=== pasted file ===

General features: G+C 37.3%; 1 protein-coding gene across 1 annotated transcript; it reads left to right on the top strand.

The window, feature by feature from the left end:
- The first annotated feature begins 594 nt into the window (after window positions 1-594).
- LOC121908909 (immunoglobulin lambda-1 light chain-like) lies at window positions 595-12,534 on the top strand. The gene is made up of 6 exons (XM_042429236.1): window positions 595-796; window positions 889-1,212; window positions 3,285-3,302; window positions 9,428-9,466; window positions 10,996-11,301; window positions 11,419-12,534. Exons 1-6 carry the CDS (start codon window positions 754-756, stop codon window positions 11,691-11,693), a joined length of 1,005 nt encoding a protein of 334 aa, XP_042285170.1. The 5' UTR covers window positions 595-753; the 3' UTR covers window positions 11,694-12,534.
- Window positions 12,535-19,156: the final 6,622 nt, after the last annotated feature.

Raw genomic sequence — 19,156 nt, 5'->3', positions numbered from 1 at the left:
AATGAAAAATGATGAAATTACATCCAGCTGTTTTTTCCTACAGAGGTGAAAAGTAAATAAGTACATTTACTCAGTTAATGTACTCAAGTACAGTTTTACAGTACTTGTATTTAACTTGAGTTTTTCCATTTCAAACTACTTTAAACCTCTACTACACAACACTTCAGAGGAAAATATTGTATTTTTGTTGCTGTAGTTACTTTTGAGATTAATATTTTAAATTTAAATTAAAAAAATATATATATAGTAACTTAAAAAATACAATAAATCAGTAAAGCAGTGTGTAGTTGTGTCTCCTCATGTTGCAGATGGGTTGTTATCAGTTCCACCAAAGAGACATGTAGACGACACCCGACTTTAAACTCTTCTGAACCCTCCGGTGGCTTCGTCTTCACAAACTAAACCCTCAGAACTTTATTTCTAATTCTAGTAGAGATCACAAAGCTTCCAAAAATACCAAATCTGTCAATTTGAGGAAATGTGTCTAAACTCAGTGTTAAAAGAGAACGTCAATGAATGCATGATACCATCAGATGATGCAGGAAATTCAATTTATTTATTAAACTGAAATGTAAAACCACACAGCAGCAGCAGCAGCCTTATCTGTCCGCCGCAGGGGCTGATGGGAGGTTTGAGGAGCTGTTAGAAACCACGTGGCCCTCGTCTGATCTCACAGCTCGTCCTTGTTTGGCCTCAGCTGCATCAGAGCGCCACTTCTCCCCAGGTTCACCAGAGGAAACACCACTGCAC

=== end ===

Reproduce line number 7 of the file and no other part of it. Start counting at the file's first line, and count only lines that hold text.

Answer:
AATGAAAAATGATGAAATTACATCCAGCTGTTTTTTCCTACAGAGGTGAAAAGTAAATAAGTACATTTACTCAGTTAATGTACTCAAGTACAGTTTTACAGTACTTGTATTTAACTTGAGTTTTTCCATTTCAAACTACTTTAAACCTCTACTACACAACACTTCAGAGGAAAATATTGTATTTTTGTTGCTGTAGTTACTTTTGAGATTAATATTTTAAATTTAAATTAAAAAAATATATATATAGTAACTTAAAAAATACAATAAATCAGTAAAGCAGTGTGTAGTTGTGTCTCCTCATGTTGCAGATGGGTTGTTATCAGTTCCACCAAAGAGACATGTAGACGACACCCGACTTTAAACTCTTCTGAACCCTCCGGTGGCTTCGTCTTCACAAACTAAACCCTCAGAACTTTATTTCTAATTCTAGTAGAGATCACAAAGCTTCCAAAAATACCAAATCTGTCAATTTGAGGAAATGTGTCTAAACTCAGTGTTAAAAGAGAACGTCAATGAATGCATGATACCATCAGATGATGCAGGAAATTCAATTTATTTATTAAACTGAAATGTAAAACCACACAGCAGCAGCAGCAGCCTTATCTGTCCGCCGCAGGGGCTGATGGGAGGTTTGAGGAGCTGTTAGAAACCACGTGGCCCTCGTCTGATCTCACAGCTCGTCCTTGTTTGGCCTCAGCTGCATCAGAGCGCCACTTCTCCCCAGGTTCACCAGAGGAAACACCACTGCAC